The ironworkers of Conception Harbour, Avondale and Harbour Main-Chapel's Cove-Lakeview were famous for their ironworking skills and bravery and were welcome all over the United States and beyond. Some stayed and made their homes in the US, but many returned each fall to their families in Conception Bay.
It was only after Bishop James O'Donel arrived in Newfoundland with permission from the Governor in 1784 that Catholicism could be practiced openly.
The first priests who served the district were Irish priests stationed in Harbour Grace and visited parishioners in the Harbour Main district's villages infrequently. The first chapel was built sometime after 1811 but before 1818, but the area was still serviced by priests from Harbour Grace until 1833 when it came under the supervision of St. Patrick's Parish at Brigus. In 1857, the parish of Sts. Peter and Paul was established. In 1917, Father R.M. Shea of Brigus began building the church that is currently in use.
(Photo Credit: Our People, Our Church: Sts. Peter and Paul Parish)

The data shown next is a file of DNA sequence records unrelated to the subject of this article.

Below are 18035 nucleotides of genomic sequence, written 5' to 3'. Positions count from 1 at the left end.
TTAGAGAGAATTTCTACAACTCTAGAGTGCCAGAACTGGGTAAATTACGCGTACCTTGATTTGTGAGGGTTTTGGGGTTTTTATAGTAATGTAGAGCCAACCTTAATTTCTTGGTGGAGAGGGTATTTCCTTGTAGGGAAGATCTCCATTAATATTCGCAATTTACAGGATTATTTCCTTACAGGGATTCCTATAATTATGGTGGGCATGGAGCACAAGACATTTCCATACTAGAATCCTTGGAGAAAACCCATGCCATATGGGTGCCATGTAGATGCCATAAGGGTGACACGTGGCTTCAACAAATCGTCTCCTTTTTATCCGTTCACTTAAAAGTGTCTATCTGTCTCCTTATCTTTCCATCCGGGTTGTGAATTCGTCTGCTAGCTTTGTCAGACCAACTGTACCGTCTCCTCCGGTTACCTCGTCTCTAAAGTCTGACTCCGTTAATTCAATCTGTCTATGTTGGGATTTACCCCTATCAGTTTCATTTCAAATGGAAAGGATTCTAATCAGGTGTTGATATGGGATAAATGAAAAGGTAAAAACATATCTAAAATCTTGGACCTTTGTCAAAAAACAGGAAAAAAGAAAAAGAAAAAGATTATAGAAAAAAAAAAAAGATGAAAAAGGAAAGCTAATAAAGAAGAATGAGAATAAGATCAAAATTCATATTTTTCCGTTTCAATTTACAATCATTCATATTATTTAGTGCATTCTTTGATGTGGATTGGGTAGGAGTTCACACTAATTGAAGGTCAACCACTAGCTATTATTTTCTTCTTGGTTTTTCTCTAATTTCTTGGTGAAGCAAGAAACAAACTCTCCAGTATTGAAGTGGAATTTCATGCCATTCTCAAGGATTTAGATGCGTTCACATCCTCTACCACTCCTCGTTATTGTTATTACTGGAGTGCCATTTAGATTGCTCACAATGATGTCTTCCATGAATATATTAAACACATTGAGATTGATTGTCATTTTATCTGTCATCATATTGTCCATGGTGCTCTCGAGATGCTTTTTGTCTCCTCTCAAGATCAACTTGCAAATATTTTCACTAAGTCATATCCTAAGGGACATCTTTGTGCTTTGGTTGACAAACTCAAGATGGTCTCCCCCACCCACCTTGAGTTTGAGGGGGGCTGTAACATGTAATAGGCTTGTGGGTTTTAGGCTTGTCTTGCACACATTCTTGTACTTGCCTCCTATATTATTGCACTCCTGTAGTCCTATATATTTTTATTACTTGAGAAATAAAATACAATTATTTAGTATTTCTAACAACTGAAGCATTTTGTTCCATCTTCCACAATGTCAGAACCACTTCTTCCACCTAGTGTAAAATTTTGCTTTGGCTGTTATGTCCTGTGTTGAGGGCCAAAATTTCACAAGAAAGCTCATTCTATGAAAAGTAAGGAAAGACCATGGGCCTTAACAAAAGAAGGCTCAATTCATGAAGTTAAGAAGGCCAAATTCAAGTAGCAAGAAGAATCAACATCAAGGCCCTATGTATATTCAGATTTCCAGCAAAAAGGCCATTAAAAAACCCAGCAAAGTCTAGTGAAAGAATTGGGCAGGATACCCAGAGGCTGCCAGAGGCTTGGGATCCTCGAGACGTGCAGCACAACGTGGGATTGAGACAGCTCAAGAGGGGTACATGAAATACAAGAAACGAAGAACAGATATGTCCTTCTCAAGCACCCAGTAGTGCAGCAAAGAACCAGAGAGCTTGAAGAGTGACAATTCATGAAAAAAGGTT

(Photo Credit: Our People, Our Church: Sts. Peter and Paul Parish)
(Photo Credit: Our People, Our Church: Sts. Peter and Paul Parish – painting by former resident T.S.A. Freeman)
The current church was designed and built by a native of Harbour Main, Nicholas LaCour. LaCour worked as a carpenter specializing in bridge-building in Newfoundland and Canada, but he eventually returned home and dedicated himself to building churches. Lacour designed and erected the three Gothic altars for Sts. Peter and Paul Church, one of which he donated to the church.
Sts. Peter and Paul hold regular mass in the Church, Sundays at 9:30 am, Wednesdays and Fridays at 10:00 am.
Our Literary Legacy